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CDC, SAC staff earn NAEYC accreditation, recognition

Schriever Child Development Center and School Age Care program staff gather following a recognition dinner in their honor at Schriever Air Force Base, Colorado, Friday, Oct. 14, 2016. The Parents Advisory Board sponsored the dinner to both recognize the hard work the staff put in during their National Association for the Education of Young Children accreditation period and as a way to show appreciation for the work they do on a daily basis. (U.S. Air Force photo/Brian Hagberg)

Schriever Child Development Center and School Age Care program staff gather following a recognition dinner in their honor at Schriever Air Force Base, Colorado, Friday, Oct. 14, 2016. The Parents Advisory Board sponsored the dinner to both recognize the hard work the staff put in during their National Association for the Education of Young Children accreditation period and as a way to show appreciation for the work they do on a daily basis. (U.S. Air Force photo/Brian Hagberg)

SCHRIEVER AIR FORCE BASE, Colo. --

Following a rigorous process in which the Schriever Child Development Center and School Age Care programs earned National Association for the Education of Young Children accreditation, the staff were able to exchange their scrub tops for something a little more elegant during a recognition dinner here Oct. 14.

“This is more significant than what we typically do,” said Natalie McCoy, Parent Advisory Board. “They got to dress up, the decorations and party favors were meant to show our appreciation.”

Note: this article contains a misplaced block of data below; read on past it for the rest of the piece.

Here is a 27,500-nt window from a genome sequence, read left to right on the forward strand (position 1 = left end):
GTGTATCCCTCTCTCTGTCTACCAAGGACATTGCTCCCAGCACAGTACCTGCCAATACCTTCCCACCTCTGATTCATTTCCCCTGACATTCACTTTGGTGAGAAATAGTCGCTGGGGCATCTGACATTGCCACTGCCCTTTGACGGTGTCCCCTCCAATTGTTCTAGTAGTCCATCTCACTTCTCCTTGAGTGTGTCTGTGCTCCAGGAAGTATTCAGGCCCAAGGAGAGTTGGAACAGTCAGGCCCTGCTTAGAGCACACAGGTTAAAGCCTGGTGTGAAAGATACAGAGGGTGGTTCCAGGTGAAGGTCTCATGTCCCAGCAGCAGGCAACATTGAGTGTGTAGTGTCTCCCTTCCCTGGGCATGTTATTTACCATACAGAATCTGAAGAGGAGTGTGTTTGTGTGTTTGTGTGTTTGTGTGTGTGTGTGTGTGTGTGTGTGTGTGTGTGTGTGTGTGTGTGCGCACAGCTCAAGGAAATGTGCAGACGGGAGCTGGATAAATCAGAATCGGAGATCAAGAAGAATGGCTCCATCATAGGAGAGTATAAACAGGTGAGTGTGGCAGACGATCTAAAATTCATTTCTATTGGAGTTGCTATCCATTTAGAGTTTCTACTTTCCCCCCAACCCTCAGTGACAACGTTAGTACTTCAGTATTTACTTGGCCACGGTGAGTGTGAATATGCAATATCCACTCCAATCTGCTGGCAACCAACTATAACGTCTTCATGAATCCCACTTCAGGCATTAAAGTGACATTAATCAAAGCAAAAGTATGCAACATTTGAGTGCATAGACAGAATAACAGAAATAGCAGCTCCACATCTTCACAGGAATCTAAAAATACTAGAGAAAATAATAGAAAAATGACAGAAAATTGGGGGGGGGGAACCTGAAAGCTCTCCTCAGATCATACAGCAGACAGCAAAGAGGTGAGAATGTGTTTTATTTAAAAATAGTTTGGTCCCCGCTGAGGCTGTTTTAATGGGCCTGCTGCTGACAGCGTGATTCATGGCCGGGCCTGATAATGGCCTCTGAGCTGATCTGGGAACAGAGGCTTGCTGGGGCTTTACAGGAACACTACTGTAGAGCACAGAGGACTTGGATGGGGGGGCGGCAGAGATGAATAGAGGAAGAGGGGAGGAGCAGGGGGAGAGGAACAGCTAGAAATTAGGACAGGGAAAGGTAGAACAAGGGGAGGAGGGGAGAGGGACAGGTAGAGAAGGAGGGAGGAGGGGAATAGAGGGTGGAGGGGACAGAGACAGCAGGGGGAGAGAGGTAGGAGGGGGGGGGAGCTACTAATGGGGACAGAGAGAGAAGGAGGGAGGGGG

The accreditation process is similar to the unit effectiveness inspection the wing recently had, though non-compliance with one of the 350 criteria per age group would cause the program to lose accreditation.

“The program must be in full compliance with all the required criteria at all times,” said Jessica Parks, CDC director. “Something as simple as losing line of sight of a child in the classroom would cause us to lose our accreditation.”

The criteria are divided into 10 program standards. The CDC/SAC scored 100 percent in seven of the 10 standards and over 80 percent in the remaining three.

“They crushed it, and they did it with less staff and having to work overtime,” McCoy said. “Our goal was to remind them that they’re appreciated.”

The dinner, sponsored by the PAB, was meant not only to recognize the accreditation, but to also show the PAB’s appreciation for the staff.

It certainly didn’t take long for the staff to be reminded the dinner was all about them.

“I’m going to break with tradition a bit because, typically, we introduce our distinguished guests first,” said Mary Barkley, 50th Force Support Squadron Airman and Family Services flight chief. “Tonight we’re going to honor you first.”

The remarks were met with loud applause from the PAB volunteers and 50 FSS leadership in attendance. Following the meal, during which photos of staff with CDC/SAC children were displayed on the monitors in the Building 210 atrium, Lt. Col. Merrell Mobley, 50 FSS commander, expressed his appreciation as well.

“We’re here to celebrate you and it’s well-deserved,” he said. “My litmus test for a successful program is seeing how quickly my kids want to leave. Without fail, every day they tell me they want to stay. You all do a wonderful job. From the bottom of my heart, thank you.”

The words clearly made an impression on the staff as several were wiping tears during the speeches.

“This was so sweet of them,” said Brandi Tenhaeff, CDC staff member. “It actually made me tear up a little.”

“This dinner meant a lot to the staff,” Parks said. “They have an extremely hard and stressful job and I know this made them feel appreciated more than words can express. These ladies and gentlemen are truly the unsung heroes of the base and deserve the recognition for their hard work and dedication, not only to the program, but to all the children and families they support day in and day out.”

The PAB periodically provides lunches or snacks for the staff at the CDC building to show appreciation, but McCoy said the PAB wanted to do something more special for this occasion.

“Lunch is something you share with friends and co-workers. Dinner is something you share with family, and this is a family,” she said. “The PAB’s goal was to take care of them for once since they always put our children first.”

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